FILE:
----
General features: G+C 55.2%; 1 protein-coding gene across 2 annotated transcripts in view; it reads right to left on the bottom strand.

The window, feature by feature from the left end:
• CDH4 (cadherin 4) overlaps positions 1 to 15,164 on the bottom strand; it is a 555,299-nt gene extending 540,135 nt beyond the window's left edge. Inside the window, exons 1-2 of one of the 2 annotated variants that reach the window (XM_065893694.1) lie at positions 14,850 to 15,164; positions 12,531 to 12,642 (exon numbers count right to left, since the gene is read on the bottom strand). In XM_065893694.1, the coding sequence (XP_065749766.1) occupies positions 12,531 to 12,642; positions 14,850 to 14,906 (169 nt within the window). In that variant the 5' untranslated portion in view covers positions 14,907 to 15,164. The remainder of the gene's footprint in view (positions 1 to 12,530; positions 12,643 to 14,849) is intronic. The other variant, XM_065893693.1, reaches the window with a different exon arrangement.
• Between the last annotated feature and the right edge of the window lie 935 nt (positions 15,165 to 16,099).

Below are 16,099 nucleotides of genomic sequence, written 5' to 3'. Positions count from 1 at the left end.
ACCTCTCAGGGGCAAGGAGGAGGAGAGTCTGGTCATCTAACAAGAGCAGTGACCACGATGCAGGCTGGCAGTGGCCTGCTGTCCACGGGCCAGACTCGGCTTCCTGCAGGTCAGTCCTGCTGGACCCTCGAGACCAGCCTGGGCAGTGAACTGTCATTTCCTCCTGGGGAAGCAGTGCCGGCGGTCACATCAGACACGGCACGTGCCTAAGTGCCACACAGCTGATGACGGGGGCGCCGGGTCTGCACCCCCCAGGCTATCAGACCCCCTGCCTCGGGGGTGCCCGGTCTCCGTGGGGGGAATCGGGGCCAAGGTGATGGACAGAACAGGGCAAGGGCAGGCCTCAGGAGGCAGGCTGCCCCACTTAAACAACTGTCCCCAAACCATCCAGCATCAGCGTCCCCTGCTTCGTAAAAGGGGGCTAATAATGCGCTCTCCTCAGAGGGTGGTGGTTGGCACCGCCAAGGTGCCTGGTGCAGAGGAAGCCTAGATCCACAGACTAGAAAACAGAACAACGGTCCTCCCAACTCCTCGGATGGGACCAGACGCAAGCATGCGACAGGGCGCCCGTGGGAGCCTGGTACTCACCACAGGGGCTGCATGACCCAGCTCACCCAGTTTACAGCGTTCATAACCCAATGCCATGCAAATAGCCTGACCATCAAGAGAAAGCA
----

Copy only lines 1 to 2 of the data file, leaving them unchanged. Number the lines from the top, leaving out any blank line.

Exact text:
General features: G+C 55.2%; 1 protein-coding gene across 2 annotated transcripts in view; it reads right to left on the bottom strand.

The window, feature by feature from the left end: